It was not always thus. Herzog is possibly the ultimate underdog who inevitably got the acclaim and approbation he deserved. Herzog is undeniably a legend based solely on the stunning body of work he has produced. The real legend, of course, is his life and the excitement, misadventure and barely believable anecdotes it has inspired. There are too many to list, but a handful should suffice in order to convey what a unique force of nature Herzog has always been.


He stole his first camera, an act he considered less a matter of theft than necessity. On the set of his 1970 film Even Dwarfs Started Small (a wonderfully Herzogian title, and concept), after a few near calamities he promised the crew he would jump into a cactus patch if the rest of the filming was completed without incident (it was and he did). During the filming of his first masterpiece Aguirre, The Wrath of God he dealt with the mercurial Klaus Kinski in a fashion that would set the tone for their subsequent collaborations: after Kinski, during one of his typical tantrums, threatened to leave the set, Kinski pulled out a gun and swore he would first shoot Kinski, then himself unless the actor got back to work (it worked). In the mid-‘70s, in an attempt to inspire his friend Errol Morris to complete a project, he agreed to eat his shoe (the project was completed, the shoe was cooked and eaten, and the occasion was filmed for posterity). The filming of his film Fitzcarraldo (inspired by a true story) involved moving a 320 ton steamship over a mountain—without utilizing a single special effect. During the filming, one of the Peruvian natives on the shoot, exasperated by Kinski’s histrionics, offered to kill him; Herzog was tempted but declined because he needed the actor to finish the movie. In 2006, while being interviewed for the BBC, Herzog was (inadvertently?) shot by an unknown assailant with an air rifle. Naturally, he continued the interview and, after showing the stunned reporter and film crew the wound, calmly remarked “It is not a significant bullet.” (This footage, thankfully, survives for posterity.)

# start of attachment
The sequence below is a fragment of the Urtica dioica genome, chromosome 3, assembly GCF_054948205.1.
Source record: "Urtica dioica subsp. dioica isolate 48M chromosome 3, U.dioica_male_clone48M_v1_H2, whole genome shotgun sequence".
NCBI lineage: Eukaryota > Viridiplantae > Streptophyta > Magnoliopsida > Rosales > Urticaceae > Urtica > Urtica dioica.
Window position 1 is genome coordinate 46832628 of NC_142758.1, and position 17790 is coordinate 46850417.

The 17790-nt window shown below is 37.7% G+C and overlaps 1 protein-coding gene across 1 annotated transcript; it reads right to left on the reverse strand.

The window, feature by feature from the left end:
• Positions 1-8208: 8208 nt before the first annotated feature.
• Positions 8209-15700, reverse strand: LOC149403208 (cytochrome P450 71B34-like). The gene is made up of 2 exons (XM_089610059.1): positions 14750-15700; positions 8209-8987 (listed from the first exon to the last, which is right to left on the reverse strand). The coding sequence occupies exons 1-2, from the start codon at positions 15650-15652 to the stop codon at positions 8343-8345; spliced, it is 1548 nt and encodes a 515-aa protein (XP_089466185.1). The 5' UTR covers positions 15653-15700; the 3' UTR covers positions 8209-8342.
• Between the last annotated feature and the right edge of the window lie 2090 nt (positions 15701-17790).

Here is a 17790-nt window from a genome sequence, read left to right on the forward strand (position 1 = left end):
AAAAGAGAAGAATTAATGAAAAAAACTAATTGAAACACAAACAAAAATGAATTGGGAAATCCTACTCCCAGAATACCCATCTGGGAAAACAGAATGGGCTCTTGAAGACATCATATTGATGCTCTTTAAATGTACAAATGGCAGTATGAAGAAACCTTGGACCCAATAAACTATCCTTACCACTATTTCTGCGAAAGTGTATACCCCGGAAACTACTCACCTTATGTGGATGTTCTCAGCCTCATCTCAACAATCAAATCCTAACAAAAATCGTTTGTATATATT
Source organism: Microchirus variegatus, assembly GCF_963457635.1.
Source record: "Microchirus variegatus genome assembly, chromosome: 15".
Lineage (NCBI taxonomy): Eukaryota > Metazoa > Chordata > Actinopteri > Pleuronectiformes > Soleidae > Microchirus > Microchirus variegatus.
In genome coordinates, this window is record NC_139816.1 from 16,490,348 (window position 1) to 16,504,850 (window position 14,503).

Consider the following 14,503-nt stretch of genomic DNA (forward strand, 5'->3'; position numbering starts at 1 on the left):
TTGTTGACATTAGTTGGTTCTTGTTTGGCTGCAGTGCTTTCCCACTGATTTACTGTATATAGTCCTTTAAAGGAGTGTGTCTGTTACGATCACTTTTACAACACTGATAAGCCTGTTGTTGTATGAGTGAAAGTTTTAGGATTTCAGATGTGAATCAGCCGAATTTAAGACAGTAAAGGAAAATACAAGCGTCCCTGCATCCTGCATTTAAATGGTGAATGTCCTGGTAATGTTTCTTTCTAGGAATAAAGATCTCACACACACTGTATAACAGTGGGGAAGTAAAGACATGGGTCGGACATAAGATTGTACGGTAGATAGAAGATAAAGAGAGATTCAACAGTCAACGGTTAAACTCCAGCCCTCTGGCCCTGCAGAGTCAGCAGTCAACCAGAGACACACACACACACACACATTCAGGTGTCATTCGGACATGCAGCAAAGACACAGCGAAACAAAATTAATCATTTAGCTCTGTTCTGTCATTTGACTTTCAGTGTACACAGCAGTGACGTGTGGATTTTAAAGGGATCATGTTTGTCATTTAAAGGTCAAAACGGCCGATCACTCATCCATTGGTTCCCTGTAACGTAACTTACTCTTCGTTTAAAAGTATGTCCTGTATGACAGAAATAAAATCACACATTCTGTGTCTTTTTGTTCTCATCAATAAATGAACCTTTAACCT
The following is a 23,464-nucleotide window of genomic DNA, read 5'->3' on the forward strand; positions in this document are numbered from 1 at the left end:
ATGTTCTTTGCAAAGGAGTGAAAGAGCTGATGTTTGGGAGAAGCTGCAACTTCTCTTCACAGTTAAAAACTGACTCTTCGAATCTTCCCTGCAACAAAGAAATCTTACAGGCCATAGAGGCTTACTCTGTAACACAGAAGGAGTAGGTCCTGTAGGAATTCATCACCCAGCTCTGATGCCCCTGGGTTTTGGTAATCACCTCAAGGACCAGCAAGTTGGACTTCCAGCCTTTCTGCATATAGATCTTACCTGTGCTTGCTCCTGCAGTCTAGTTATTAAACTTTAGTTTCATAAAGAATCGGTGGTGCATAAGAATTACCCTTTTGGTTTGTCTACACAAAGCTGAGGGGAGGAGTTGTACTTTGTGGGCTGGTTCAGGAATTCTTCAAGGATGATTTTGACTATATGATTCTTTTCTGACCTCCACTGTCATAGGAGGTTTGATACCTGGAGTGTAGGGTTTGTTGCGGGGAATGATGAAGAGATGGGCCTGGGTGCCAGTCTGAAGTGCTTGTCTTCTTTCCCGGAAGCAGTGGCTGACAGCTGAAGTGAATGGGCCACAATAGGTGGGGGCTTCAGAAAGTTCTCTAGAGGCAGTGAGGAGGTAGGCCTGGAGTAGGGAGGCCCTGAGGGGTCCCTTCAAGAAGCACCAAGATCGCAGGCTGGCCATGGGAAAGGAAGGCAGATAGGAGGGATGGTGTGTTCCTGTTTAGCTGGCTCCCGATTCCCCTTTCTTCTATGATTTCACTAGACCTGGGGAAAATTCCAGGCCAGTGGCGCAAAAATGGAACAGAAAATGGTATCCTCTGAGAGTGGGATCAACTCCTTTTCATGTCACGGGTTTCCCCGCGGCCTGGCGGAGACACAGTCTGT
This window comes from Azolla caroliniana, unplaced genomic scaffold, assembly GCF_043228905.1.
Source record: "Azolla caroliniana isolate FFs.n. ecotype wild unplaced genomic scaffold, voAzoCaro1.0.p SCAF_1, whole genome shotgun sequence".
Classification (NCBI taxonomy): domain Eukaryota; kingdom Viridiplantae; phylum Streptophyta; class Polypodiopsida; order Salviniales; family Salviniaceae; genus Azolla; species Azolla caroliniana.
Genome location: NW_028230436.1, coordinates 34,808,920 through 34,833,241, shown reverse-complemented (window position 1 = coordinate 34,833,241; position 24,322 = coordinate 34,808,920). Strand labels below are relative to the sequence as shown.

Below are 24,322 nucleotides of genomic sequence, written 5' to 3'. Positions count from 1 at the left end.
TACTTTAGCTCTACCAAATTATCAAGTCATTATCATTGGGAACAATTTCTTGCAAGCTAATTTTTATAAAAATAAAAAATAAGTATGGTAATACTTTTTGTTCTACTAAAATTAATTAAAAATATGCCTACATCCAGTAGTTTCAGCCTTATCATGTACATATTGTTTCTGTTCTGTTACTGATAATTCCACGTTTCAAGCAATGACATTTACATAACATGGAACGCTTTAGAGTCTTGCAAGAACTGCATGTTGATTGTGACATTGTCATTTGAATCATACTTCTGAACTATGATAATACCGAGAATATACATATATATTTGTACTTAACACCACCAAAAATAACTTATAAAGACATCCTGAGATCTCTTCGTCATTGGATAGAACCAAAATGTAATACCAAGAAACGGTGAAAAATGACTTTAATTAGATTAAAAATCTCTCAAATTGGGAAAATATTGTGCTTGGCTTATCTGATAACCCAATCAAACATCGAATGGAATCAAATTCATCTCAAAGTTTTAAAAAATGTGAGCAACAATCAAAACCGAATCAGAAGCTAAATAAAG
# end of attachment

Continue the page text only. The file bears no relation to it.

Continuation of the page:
It is, of course, the work that endures and it seems likely that Herzog has amassed a filmography that will inspire and be studied so long as people are making moving pictures. It is difficult to isolate, or even describe what aspect(s) of Herzog’s style makes him so original and indelible. Certainly his penchant for improvisation can be attributed to a desire for emotion over refinement. His brave, if unorthodox decision to utilize unknown actors (or non-acting natives) speaks to his compulsion for authenticity. His challenging, occasionally unfeasible choice of projects and locations illustrates a recalcitrance that has always translated into integrity. Equal parts Joseph Conrad and Percy Fawcett, Herzog obliterates all clichés and encomiums: he is the Sisyphus who refused to fail, embracing tribulations to prove—to the medium, to himself—that they can be overcome. If Herzog did not exist, he would need to be invented, and then filmed by a director like Herzog. Sean Murphy